Usage rates largely kept steady under the program, with most participants using their full quota of rides every month. The RTC initially set the average quota at 46 rides per month, but soon reduced it to 22 rides after hearing about spikes in demand that occurred in similar programs. In Boston, for instance, the number of trips taken on paratransit increased by 28 percent during their pilot period. This jump in usage lessened the financial savings of the program; while average per-ride costs decreased by 80 percent, overall paratransit costs decreased by only 6 percent. In contrast, the RTC clarified from the beginning that their program’s goal was not to increase ridership, but to improve quality and cut costs.
Paratransit services are a large expense in the budgets of most transit agencies. The RTC has set aside $47.6 million for paratransit services in fiscal year 2019, which is almost 20 percent of its budget for the year.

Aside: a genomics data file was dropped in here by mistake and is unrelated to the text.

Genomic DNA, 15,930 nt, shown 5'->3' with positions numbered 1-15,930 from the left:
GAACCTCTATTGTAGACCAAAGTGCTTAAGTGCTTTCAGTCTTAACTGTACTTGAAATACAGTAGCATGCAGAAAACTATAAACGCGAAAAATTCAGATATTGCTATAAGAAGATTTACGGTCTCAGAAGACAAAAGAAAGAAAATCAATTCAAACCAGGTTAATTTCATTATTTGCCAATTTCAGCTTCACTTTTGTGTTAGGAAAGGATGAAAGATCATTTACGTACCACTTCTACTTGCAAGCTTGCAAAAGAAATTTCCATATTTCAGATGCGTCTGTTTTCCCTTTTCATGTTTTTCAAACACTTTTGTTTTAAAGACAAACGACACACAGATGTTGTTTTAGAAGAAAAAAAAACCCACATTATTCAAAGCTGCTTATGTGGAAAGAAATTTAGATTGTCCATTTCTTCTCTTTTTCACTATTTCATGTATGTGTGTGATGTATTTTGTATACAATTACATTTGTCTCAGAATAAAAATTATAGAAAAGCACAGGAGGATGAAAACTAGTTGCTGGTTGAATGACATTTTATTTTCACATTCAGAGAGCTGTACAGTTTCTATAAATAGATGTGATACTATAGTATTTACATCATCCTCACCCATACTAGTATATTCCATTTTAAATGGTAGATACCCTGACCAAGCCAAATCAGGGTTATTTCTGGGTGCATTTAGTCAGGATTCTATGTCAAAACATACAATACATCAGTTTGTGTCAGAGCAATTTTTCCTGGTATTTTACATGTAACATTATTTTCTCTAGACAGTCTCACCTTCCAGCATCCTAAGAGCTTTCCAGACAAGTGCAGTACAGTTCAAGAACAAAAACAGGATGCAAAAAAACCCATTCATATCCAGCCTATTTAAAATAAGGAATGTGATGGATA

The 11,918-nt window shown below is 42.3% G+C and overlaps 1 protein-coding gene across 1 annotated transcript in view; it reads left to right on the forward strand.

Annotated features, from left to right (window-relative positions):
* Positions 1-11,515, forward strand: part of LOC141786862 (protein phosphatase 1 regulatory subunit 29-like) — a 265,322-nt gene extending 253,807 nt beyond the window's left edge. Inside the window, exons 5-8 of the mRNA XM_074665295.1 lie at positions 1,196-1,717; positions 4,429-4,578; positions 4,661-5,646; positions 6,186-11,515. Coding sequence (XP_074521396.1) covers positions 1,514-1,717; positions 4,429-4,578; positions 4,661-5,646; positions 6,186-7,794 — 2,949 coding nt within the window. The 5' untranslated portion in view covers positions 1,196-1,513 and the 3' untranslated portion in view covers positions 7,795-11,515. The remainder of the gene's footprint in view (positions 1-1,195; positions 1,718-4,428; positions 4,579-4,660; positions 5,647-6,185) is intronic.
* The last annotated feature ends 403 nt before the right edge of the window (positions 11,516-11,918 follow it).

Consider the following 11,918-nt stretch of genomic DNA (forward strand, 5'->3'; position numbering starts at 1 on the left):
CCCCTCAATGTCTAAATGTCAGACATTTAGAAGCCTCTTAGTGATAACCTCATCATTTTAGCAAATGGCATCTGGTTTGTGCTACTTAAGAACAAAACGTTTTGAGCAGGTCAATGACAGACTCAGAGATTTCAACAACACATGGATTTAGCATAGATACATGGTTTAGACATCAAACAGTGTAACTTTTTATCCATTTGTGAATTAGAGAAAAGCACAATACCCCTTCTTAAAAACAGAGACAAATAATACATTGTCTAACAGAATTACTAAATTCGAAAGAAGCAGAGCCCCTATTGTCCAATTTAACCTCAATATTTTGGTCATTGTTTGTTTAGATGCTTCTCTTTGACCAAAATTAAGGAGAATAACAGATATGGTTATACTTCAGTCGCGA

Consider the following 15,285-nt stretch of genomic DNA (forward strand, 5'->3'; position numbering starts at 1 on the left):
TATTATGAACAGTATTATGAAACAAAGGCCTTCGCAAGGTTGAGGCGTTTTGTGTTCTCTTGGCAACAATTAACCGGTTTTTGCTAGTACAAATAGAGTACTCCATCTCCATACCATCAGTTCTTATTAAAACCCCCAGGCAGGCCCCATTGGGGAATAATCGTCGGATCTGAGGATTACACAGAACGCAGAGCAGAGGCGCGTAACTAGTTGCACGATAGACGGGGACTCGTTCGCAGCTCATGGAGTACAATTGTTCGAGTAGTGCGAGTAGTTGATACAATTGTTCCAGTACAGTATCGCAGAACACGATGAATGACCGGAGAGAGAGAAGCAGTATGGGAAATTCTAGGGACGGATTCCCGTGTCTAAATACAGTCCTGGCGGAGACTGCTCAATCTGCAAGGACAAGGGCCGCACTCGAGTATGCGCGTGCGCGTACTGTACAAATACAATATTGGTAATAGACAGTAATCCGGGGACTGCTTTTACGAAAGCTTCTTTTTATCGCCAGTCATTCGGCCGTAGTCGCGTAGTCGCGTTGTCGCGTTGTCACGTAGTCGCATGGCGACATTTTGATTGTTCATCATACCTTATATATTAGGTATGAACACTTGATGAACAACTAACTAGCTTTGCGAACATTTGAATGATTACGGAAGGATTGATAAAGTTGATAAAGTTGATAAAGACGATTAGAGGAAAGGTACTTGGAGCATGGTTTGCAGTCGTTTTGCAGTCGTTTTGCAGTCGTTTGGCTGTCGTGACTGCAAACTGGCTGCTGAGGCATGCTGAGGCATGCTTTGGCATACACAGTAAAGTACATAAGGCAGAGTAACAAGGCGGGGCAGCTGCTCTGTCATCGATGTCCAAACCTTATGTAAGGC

The initial budget of the on-demand paratransit pilot program was $400,000, meant to serve up to 200 participants for 6 months. The pilot was under budget for its first phase, mainly due to the RTC scaling up the program slower than initially expected.
The program succeeded in reducing per-ride costs by 53 percent compared with its traditional paratransit service, including both WAV and non-WAV trips. The RTC sees this as a promising result that could save the agency money in the future, eventually allowing it to re-invest the funds in a variety of transit projects.
Officials at the RTC largely consider the program a success, but some issues emerged as the program progressed. These include:
-Wheelchair Equity: One of the main issues was equity of access for wheelchair users. All WAV trips, which made up a little less than 20 percent of total rides in the pilot, had to be scheduled over the phone and inputted through SafeRide, an online booking platform. An on-demand WAV was then dispatched from the agency’s non-profit partner to the customer’s location. However, the agency quickly realized that their partner organization did not have the bandwidth to handle the demand – resulting in slow, inefficient service. In the second phase of their pilot, the agency has partnered with a new WAV service provider, Tango. While the partnership had only lasted for 3 months at the time of this brief’s publication, initial reports suggest that Tango has been able to provide more responsive service.